Well I don't virtualize my router, but I have used a virtualized file storage server for a while. I ran a bunch of informal tests using iperf and file transfer speeds to gauge the quality of the connection.
I've found performance is pretty good with virtualized nics but passing through a physical nic is better. I got about 780mbps with a virtualized nic and about 75-100 mbps higher when I passed through a real intel nic.
I currently moved my storage server to a real physical host on bare-metal yet my performance is about the same as with the passed through nic.
For the hypervisor I recommend ESXi. It's a fantastic bit of software. It's feature-packed, stable, easy to use, and free for small deployments. I wouldn't use xen, unless you meant cirtix's xenserver, and even then it's not as easy to use as esxi. And kvm is fine, but not as good as esxi imo. Give esxi a try, I'd be surprised if you weren't happy with it.
Regarding full vs paravirtualiztion. You'd want to go with PV whenever possible. Guests with PV drivers "know" they're a VM so they skip certain tasks that would be too resource intensive to virtualize and let the hypervisor handle it. This gives more performance with lower resource costs. A win-win situation.
Thanks. I forgot to reply. :)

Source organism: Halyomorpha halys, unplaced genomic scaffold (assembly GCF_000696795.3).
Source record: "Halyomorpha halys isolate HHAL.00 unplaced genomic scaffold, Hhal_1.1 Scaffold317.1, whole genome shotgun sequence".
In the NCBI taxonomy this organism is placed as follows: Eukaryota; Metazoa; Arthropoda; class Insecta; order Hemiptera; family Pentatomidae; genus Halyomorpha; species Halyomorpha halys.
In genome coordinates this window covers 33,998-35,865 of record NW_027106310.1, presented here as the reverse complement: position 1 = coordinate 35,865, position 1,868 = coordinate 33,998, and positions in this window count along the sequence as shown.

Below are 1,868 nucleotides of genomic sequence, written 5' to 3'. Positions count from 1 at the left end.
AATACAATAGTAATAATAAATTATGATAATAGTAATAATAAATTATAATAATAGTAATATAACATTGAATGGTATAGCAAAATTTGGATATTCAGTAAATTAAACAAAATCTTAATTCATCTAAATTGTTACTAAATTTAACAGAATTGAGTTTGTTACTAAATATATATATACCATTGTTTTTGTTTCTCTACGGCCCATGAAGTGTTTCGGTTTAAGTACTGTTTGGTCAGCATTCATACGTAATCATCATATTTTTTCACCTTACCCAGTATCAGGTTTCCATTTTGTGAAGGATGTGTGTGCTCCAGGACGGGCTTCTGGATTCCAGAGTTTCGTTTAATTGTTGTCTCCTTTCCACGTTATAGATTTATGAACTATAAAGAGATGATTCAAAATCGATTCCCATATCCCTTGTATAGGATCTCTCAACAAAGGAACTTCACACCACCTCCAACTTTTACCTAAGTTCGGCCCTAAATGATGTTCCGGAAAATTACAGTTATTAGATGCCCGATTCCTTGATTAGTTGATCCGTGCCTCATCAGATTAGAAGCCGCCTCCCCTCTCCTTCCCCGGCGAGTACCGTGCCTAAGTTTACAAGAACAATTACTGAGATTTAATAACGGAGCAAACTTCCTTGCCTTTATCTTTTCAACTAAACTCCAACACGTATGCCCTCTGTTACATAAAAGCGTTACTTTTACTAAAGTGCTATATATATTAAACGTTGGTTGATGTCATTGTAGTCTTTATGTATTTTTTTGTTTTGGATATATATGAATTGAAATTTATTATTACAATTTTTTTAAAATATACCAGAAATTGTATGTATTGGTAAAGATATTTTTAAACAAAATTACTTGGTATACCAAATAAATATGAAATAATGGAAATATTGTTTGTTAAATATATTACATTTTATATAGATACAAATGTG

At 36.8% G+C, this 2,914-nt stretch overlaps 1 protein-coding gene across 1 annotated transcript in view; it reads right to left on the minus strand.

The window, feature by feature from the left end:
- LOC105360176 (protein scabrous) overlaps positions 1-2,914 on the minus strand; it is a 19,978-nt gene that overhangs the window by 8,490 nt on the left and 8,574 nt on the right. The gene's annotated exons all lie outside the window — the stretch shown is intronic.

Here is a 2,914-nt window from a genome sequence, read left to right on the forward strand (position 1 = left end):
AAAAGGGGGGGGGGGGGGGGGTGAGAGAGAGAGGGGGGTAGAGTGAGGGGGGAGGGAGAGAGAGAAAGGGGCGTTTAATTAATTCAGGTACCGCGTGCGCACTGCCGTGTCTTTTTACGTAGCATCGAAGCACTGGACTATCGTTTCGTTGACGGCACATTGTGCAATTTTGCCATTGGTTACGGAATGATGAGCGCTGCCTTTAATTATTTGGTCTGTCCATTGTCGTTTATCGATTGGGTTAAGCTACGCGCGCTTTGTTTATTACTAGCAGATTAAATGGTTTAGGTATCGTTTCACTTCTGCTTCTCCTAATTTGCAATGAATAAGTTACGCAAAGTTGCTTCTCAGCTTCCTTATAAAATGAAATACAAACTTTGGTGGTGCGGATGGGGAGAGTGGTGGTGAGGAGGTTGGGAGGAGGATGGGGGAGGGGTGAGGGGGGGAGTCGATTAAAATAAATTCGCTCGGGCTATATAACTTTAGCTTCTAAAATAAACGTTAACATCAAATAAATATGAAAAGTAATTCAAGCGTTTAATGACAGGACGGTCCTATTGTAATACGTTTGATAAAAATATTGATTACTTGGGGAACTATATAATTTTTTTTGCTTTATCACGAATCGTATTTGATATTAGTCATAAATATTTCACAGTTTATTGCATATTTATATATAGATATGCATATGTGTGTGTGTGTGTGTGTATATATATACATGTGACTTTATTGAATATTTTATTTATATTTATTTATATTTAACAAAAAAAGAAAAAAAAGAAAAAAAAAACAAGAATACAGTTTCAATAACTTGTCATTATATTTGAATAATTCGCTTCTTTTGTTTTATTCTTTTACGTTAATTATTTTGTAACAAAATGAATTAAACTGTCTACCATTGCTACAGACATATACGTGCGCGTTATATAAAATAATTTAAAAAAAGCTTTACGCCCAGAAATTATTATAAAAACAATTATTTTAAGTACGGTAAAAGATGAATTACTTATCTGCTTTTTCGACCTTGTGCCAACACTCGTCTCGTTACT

I intend to go PV with pci passthrough on the NICs.
One question I have is regarding virtual switches - on the same host I intend to run two other machines, one being a NAS (Gentoo), however, the NICs will have been passed through to pfsense - so the remaining two instances will have virtualised NICs. Since I intend to achieve near gigabit write speeds - would there be a massive spike in CPU utilisation?
ok, I'm assuming you have 2 physical nics.
Keep in mind esxi will need one physical nic for its management network. So you can't pass both to pfsense.
I would pass 1 to pfsense for WAN and keep the other for esxi. I'd then make a virtual switch, add esxi's nic to that, and give every vm a virtual nic and add those to the same vSwitch.
So pfsense would have the passed physical nic for wan, and a virtual nic for lan traffic.
Unless you're fortunate enough to have a wan link capable of pushing your lan speeds to the limit, virtualized nic or physical nic won't really mater. Use any of the vmxnet nics after you install the open vm tools package, those are vmware's PV nics and are high performance drivers with low cpu overhead.